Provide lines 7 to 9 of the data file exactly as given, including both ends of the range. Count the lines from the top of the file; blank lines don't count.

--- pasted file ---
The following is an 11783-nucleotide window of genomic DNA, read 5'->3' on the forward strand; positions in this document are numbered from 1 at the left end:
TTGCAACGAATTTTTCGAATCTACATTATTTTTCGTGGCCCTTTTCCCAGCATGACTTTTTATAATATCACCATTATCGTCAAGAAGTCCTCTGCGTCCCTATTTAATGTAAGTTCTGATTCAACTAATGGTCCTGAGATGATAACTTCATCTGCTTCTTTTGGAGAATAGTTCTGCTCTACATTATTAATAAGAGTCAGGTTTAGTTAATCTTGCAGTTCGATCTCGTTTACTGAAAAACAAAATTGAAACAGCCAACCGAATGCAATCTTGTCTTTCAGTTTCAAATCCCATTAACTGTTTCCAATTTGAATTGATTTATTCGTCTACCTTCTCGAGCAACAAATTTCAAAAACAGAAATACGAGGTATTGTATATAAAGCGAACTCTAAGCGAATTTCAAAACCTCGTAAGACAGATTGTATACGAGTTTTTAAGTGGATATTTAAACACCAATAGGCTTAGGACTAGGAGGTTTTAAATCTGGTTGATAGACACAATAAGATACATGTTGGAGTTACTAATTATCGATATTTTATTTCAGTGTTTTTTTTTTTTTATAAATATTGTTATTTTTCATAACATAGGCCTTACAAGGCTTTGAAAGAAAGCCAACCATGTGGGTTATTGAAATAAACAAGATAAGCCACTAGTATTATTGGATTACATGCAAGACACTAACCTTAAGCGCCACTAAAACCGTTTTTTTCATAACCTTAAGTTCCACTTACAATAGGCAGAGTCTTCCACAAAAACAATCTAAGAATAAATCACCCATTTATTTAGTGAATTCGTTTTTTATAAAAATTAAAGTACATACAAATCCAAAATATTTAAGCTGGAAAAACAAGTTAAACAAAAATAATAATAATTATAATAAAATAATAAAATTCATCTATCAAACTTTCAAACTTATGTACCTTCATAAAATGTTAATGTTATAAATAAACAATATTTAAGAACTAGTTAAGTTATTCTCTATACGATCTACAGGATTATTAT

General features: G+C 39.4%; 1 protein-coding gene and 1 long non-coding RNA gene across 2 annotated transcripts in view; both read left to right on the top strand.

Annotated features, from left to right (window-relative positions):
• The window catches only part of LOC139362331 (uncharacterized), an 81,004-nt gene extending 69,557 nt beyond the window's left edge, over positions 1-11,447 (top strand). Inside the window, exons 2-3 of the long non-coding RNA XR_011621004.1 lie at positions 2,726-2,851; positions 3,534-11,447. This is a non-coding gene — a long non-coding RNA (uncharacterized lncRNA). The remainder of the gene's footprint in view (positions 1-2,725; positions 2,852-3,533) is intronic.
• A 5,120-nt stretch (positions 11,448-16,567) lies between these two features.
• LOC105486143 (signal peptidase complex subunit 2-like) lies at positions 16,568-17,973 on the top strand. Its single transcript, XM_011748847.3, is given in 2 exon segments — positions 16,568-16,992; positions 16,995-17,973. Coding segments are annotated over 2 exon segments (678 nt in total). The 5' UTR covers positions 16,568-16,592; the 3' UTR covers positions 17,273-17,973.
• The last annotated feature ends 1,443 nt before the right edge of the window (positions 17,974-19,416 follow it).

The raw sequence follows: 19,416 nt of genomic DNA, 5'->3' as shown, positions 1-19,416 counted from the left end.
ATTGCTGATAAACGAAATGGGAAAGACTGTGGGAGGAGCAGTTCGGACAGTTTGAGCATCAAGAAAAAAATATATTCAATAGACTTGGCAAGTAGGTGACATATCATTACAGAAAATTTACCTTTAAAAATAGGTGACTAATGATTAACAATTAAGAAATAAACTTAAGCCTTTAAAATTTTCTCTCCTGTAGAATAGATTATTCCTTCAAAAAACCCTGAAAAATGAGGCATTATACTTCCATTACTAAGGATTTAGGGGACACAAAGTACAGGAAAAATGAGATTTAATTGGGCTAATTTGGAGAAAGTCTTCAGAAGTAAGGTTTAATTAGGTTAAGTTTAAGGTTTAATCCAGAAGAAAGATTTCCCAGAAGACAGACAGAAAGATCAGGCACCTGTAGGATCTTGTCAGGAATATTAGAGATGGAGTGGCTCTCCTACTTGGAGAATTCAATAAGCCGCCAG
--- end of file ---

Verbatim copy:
• LOC105486143 (signal peptidase complex subunit 2-like) lies at positions 16,568-17,973 on the top strand. Its single transcript, XM_011748847.3, is given in 2 exon segments — positions 16,568-16,992; positions 16,995-17,973. Coding segments are annotated over 2 exon segments (678 nt in total). The 5' UTR covers positions 16,568-16,592; the 3' UTR covers positions 17,273-17,973.
• The last annotated feature ends 1,443 nt before the right edge of the window (positions 17,974-19,416 follow it).

The raw sequence follows: 19,416 nt of genomic DNA, 5'->3' as shown, positions 1-19,416 counted from the left end.